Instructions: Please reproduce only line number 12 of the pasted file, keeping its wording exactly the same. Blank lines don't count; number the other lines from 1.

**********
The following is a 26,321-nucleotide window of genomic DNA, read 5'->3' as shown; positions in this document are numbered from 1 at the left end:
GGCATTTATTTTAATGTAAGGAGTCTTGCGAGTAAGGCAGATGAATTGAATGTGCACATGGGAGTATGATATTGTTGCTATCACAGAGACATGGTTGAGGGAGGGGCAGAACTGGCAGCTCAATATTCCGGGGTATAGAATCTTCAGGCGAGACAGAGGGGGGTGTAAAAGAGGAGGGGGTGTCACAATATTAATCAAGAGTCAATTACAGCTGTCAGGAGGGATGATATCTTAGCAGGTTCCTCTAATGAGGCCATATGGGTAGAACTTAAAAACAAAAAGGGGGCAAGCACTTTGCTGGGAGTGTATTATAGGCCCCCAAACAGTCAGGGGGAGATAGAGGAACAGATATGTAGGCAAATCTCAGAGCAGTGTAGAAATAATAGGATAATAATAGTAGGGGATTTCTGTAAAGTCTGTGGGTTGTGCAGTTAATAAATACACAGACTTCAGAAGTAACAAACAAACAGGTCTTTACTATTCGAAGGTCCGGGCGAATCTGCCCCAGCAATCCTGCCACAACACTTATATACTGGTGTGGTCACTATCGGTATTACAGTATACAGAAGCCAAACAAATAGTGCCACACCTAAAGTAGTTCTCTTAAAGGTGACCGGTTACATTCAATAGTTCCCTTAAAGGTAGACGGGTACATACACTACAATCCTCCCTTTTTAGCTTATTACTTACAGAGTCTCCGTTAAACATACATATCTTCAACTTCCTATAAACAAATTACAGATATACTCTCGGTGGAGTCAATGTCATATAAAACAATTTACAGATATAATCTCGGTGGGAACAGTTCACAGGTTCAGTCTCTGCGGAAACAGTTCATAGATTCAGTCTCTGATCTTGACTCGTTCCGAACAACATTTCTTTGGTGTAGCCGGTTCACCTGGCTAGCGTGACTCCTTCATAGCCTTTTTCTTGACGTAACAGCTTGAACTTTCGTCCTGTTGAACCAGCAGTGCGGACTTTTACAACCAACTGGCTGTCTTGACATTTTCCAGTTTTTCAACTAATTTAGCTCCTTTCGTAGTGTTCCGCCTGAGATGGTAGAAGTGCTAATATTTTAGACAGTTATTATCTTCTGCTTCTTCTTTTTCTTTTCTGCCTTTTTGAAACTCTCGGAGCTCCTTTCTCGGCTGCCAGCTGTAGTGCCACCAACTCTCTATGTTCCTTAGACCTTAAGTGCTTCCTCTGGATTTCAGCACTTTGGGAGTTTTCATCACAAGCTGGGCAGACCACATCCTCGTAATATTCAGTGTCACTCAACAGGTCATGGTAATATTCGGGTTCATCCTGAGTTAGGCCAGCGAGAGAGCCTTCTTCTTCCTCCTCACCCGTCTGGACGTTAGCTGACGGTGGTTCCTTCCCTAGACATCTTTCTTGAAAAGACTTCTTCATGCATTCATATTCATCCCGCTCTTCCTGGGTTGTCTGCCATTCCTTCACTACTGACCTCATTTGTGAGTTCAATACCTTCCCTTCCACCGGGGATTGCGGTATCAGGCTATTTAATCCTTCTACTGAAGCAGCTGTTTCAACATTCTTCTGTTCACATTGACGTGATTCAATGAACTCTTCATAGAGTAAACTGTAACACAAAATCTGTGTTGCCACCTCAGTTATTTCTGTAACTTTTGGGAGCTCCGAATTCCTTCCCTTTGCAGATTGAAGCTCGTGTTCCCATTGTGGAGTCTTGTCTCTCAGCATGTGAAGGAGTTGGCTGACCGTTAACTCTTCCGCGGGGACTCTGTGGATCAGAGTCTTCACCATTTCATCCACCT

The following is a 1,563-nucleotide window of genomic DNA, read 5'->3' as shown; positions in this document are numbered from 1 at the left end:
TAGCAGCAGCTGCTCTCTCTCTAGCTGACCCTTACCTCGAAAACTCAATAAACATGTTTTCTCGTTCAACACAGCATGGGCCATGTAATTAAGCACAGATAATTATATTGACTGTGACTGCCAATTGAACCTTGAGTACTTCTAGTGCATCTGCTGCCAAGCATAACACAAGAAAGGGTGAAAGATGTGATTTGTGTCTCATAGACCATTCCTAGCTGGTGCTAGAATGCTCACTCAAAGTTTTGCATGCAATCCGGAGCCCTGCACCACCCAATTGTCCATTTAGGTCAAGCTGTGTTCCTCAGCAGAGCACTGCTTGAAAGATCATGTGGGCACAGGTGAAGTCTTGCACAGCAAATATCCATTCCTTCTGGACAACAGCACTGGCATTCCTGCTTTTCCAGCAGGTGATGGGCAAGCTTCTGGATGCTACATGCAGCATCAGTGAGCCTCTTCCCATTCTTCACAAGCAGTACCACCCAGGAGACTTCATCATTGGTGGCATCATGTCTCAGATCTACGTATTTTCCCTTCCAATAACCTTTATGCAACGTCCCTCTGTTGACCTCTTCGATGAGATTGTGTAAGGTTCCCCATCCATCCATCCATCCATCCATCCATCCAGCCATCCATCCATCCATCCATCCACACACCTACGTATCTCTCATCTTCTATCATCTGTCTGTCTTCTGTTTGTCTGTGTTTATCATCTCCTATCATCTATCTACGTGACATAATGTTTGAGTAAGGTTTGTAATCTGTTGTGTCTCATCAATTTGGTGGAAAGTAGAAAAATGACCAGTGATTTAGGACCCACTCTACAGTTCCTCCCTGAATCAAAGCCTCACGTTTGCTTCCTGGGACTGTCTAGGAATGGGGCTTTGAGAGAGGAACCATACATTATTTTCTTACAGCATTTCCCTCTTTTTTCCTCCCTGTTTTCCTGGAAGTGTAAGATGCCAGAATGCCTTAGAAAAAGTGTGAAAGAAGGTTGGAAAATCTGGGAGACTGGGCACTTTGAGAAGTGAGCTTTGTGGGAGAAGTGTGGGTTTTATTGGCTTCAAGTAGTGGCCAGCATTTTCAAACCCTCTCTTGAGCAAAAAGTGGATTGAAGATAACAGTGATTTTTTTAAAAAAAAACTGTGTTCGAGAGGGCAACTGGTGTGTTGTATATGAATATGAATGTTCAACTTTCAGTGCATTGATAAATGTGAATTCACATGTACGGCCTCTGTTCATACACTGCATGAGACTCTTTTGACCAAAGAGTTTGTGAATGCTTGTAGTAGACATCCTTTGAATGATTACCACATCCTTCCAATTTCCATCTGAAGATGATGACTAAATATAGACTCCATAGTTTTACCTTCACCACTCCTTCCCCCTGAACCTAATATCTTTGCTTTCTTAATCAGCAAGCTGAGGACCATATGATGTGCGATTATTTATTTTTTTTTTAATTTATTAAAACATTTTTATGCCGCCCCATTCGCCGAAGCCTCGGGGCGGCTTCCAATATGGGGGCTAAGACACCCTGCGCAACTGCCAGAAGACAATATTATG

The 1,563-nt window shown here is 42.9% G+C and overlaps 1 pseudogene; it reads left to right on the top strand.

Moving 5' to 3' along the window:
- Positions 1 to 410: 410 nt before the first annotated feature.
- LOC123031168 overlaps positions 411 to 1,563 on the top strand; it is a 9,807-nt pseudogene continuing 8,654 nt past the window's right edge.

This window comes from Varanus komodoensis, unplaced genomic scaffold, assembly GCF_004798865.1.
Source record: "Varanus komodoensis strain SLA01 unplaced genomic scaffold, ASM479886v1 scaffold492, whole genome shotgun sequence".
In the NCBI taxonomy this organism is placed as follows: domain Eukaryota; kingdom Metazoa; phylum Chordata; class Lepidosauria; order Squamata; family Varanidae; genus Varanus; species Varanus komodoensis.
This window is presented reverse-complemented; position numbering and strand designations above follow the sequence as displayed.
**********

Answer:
This window is presented reverse-complemented; position numbering and strand designations above follow the sequence as displayed.